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Fusion GPS co-founder will invoke 'constitutional rights not to testify': lawyers

Fusion GPS co-founder will invoke 'constitutional rights not to testify': lawyers
© Anna Moneymaker

Lawyers for Glenn Simpson, co-founder of Fusion GPS, told the head of the House Judiciary Committee on Thursday that his client will “invoke his constitutional rights not to testify,” defying a GOP-issued subpoena seeking to compel him to give a closed-door deposition.

The lawyers told Judiciary Committee Chairman Bob GoodlatteRobert (Bob) William GoodlatteConservatives fume over format of upcoming Rosenstein interview Rosenstein to appear for House interview next week Fusion GPS co-founder pleads the Fifth following House GOP subpoena MORE (R-Va.) in an electronic letter that Simpson will not participate in the committee’s inquiry because it “is not designed to discover the truth.”

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“Consistent with the September 27, 2018 letter we sent to you, Mr. Simpson, whose testimony is a matter of public record, will not be participating in a confidential deposition before this Committee,” lawyers for Simpson wrote, according to a copy of the letter obtained by The Hill. “He will instead invoke his constitutional rights not to testify under the First and Fifth Amendments of the Constitution.”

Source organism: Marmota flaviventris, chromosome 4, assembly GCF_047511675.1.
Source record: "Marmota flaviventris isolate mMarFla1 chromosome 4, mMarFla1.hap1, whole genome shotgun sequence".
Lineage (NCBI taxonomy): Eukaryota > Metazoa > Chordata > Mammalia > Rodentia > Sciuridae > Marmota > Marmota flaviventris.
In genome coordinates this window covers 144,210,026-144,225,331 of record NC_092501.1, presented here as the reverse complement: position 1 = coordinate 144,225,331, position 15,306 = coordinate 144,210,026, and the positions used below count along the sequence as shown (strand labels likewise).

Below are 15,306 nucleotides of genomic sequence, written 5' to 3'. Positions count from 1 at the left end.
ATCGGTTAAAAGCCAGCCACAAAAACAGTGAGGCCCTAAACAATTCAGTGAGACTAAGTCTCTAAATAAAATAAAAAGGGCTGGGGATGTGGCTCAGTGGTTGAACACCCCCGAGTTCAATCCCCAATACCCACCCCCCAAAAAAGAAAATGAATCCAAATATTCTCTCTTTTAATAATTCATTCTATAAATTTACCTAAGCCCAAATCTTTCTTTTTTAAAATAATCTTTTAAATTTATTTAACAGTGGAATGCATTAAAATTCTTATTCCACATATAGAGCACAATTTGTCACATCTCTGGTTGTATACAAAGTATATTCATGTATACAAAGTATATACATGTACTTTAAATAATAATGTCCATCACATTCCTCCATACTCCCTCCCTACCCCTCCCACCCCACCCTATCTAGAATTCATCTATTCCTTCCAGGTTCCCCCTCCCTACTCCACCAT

The lawyers, who declined the committee’s initial request for an interview late last month, blasted the joint investigation being led by Judiciary and the House Oversight and Government Reform committees as a partisan-driven probe aimed at undermining the ongoing investigation into Russian interference in the 2016 presidential campaign.

In the latest scathing letter, the lawyers continued to slam the committee — marking a departure from the otherwise typically quiet approach that most lawyers and witnesses involved in this joint probe have taken.

“The obvious — and at times explicitly stated — goal of this Committee is to discredit and otherwise damage witnesses to Russia’s interference in the 2016 election, all as part of an effort to protect a President who has sought to placate and curry favor with a hostile foreign power and who demands that the Justice Department stop investigating him,” they wrote.

The lawyers accused the panels' Republicans of seeking to “ruin the reputations of some of the government’s most dedicated and experienced civil servants,” in an attempt to “weaken the independence of this Justice Department.”

The letter, in particular, pointed to the attacks by some of the conservative House members against former British spy Christopher Steele and current Justice Department official Bruce Ohr, who was recently interviewed by the committees' investigators behind closed doors.